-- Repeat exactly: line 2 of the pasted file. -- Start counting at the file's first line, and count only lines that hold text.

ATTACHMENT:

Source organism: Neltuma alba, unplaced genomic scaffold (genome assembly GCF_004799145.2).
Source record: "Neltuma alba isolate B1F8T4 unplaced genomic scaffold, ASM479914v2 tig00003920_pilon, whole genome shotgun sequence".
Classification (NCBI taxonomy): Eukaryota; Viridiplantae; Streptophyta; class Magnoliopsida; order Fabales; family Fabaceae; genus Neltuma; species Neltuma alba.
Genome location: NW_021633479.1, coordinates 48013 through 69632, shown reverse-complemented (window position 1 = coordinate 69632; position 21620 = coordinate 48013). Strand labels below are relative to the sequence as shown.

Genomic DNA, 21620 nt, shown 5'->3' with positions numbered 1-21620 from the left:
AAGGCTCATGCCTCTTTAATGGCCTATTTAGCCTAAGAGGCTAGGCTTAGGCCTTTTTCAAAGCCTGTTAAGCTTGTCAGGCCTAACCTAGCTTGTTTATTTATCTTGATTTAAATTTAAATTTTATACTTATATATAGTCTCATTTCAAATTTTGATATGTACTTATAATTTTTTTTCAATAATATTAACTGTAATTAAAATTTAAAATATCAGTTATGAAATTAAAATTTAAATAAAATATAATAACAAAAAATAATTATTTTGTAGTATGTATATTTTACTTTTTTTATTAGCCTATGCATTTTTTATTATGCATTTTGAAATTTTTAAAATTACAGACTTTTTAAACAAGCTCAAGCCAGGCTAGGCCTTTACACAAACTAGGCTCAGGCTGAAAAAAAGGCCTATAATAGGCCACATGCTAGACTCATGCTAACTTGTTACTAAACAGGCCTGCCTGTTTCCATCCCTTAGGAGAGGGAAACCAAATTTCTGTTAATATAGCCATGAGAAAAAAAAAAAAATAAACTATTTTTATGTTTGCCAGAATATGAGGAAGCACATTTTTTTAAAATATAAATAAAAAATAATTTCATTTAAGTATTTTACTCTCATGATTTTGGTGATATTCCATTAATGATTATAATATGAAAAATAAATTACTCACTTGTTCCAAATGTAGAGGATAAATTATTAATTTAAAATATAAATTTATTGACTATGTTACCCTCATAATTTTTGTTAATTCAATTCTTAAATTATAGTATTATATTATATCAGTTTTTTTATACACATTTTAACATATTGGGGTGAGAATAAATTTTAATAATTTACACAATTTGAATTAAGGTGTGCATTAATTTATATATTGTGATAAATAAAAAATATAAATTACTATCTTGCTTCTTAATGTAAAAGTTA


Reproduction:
Source record: "Neltuma alba isolate B1F8T4 unplaced genomic scaffold, ASM479914v2 tig00003920_pilon, whole genome shotgun sequence".